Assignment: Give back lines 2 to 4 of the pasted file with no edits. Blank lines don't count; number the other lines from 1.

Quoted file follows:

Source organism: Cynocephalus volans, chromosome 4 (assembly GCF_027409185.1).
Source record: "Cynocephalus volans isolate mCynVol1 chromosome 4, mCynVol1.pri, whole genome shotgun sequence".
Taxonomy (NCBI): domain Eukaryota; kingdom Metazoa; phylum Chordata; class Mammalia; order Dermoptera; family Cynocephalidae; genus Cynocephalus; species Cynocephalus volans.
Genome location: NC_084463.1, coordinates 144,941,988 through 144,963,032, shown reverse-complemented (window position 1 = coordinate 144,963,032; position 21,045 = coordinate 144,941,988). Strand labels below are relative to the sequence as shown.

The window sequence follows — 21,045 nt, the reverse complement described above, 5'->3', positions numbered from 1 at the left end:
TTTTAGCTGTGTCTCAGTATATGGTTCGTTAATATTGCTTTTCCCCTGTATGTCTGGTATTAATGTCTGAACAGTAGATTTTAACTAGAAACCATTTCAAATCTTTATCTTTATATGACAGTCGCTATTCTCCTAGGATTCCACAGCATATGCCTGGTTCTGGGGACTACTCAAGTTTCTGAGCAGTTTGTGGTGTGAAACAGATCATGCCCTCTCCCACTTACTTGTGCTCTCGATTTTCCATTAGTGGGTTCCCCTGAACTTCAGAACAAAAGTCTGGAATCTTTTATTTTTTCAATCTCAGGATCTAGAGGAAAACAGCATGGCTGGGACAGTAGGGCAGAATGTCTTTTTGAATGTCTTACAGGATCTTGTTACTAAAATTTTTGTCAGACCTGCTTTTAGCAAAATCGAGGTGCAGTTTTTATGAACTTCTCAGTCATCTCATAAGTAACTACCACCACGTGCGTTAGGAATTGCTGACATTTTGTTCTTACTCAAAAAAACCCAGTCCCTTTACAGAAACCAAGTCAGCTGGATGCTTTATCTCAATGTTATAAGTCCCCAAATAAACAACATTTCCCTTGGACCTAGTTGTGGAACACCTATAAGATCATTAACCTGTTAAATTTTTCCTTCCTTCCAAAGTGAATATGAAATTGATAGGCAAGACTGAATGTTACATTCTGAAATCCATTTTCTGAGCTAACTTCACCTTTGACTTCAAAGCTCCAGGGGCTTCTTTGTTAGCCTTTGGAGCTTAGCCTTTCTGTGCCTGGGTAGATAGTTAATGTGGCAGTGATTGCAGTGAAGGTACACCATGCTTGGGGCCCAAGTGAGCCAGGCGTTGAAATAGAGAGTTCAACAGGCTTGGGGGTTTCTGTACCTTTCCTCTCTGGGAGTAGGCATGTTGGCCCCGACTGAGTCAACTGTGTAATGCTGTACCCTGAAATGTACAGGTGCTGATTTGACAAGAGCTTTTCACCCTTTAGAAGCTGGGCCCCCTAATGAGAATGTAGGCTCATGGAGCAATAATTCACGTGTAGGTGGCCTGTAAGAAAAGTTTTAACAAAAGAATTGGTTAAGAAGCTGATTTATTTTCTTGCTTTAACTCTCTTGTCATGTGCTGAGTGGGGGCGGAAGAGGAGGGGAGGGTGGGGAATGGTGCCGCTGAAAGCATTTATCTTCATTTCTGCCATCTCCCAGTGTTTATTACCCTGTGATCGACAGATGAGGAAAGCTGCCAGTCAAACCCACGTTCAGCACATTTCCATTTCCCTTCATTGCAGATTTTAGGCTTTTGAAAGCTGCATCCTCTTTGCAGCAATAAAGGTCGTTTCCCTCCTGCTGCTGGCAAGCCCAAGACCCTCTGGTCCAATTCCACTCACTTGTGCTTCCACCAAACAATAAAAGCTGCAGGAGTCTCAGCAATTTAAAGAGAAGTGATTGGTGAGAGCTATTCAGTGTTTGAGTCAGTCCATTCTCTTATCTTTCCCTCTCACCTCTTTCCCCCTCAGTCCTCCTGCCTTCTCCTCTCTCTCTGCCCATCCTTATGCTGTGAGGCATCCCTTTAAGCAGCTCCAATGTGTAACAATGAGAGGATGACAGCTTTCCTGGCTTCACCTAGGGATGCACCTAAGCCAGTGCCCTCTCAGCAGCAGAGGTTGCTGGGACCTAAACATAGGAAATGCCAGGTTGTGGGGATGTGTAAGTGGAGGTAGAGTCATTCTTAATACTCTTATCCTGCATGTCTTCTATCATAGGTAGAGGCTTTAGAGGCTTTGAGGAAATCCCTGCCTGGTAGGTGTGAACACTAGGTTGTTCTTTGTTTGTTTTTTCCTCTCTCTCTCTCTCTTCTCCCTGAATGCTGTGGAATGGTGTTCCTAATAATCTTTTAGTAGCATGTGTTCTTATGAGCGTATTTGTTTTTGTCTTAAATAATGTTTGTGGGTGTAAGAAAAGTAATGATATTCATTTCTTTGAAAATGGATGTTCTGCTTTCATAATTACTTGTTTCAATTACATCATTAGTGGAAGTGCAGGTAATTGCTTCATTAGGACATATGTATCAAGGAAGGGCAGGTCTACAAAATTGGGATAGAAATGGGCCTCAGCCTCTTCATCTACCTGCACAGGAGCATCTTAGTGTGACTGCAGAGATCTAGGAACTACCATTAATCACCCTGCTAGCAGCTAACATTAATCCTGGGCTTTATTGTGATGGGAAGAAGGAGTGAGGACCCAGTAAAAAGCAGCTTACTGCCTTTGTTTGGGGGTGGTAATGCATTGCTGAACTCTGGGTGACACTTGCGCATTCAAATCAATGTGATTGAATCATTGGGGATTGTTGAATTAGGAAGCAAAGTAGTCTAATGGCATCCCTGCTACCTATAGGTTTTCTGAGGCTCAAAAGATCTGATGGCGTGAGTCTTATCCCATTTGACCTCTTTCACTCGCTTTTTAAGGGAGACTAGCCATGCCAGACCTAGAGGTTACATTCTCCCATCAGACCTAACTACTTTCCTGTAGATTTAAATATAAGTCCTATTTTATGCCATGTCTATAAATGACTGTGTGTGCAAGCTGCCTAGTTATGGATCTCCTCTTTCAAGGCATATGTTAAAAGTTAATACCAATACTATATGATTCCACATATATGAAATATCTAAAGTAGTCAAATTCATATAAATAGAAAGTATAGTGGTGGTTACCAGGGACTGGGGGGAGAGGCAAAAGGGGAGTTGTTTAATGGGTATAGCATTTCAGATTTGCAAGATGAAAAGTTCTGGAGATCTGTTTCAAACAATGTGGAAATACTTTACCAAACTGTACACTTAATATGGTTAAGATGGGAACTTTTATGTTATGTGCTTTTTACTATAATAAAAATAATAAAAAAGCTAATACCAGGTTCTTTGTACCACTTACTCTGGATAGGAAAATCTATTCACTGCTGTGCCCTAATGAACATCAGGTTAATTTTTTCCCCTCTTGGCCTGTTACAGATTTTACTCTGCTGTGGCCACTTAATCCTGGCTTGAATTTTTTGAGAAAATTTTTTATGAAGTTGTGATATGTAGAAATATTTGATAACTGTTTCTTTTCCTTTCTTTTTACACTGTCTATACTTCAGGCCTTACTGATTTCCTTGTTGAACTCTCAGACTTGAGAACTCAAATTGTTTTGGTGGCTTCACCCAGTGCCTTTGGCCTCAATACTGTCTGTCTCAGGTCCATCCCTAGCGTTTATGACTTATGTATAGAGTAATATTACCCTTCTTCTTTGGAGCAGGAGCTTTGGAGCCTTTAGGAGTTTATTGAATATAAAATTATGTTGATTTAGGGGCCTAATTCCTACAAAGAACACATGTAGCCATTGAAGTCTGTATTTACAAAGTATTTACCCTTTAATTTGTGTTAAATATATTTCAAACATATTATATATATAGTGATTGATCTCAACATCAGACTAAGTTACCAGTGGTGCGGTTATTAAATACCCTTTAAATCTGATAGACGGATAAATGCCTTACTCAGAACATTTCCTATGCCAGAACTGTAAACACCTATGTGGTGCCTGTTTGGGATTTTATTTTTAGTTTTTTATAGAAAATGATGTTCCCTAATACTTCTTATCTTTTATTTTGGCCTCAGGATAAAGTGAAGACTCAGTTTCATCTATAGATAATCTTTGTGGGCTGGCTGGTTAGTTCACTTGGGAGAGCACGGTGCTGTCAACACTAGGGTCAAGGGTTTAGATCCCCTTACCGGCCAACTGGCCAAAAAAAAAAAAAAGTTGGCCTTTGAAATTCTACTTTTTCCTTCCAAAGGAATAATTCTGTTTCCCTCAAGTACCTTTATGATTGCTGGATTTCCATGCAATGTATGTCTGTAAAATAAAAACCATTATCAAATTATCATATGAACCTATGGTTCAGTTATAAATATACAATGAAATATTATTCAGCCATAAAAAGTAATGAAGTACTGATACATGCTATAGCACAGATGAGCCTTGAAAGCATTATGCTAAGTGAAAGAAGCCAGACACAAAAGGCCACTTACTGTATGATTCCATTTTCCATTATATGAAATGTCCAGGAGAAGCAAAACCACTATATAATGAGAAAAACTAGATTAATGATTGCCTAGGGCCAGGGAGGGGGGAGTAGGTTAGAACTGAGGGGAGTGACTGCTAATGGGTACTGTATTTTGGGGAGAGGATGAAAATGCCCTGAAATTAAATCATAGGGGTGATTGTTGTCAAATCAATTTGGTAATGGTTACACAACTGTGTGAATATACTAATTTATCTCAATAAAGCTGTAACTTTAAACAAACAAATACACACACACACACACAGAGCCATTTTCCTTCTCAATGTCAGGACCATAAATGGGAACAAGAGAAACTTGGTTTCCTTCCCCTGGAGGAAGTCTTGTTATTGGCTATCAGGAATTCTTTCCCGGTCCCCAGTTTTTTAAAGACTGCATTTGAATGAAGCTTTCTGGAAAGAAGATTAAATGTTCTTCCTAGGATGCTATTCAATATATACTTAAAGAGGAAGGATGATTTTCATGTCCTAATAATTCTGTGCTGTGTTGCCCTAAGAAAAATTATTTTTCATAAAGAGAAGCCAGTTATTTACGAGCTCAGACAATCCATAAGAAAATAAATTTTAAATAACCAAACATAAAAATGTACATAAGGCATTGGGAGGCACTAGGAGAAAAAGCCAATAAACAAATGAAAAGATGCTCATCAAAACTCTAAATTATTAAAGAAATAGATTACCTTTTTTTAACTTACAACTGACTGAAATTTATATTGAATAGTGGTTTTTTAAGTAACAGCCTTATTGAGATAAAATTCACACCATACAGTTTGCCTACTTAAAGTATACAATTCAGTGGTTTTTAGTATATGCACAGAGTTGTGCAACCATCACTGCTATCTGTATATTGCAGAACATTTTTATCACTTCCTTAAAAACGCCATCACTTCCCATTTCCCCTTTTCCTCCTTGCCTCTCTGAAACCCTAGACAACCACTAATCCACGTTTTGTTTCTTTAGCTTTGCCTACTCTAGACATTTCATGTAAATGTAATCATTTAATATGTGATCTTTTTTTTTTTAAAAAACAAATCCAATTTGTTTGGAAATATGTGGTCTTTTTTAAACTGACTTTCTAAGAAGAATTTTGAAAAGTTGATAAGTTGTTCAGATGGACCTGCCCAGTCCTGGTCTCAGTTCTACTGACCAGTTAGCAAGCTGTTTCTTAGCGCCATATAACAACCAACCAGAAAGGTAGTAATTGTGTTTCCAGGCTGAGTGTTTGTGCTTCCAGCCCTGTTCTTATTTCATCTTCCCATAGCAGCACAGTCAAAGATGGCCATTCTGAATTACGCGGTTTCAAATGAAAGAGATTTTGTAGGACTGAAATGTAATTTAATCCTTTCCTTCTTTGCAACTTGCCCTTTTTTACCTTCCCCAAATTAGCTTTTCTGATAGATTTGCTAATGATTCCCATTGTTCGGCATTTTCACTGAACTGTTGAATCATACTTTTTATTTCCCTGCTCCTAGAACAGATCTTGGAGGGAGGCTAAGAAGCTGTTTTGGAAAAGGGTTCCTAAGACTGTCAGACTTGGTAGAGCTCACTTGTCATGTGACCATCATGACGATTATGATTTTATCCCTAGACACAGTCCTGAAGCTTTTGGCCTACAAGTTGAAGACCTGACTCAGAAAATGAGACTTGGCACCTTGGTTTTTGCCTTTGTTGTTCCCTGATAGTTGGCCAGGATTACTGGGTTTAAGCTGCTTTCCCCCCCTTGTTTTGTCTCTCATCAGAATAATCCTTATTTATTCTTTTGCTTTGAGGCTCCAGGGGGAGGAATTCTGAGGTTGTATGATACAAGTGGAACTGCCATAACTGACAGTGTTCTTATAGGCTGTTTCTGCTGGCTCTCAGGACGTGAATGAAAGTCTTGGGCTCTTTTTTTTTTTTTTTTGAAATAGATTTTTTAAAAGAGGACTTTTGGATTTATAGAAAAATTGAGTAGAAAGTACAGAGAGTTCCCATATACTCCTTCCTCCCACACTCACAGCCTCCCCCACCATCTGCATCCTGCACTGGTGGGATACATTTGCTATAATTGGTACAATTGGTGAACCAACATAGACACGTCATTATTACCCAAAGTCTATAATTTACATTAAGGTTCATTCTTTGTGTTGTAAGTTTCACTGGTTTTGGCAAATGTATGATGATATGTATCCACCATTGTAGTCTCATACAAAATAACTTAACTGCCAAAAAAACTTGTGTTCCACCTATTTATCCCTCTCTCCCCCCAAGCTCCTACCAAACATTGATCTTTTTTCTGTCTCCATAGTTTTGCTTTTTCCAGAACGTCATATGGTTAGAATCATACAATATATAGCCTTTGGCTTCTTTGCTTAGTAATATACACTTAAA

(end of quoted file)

Source record: "Cynocephalus volans isolate mCynVol1 chromosome 4, mCynVol1.pri, whole genome shotgun sequence".
Taxonomy (NCBI): domain Eukaryota; kingdom Metazoa; phylum Chordata; class Mammalia; order Dermoptera; family Cynocephalidae; genus Cynocephalus; species Cynocephalus volans.
Genome location: NC_084463.1, coordinates 144,941,988 through 144,963,032, shown reverse-complemented (window position 1 = coordinate 144,963,032; position 21,045 = coordinate 144,941,988). Strand labels below are relative to the sequence as shown.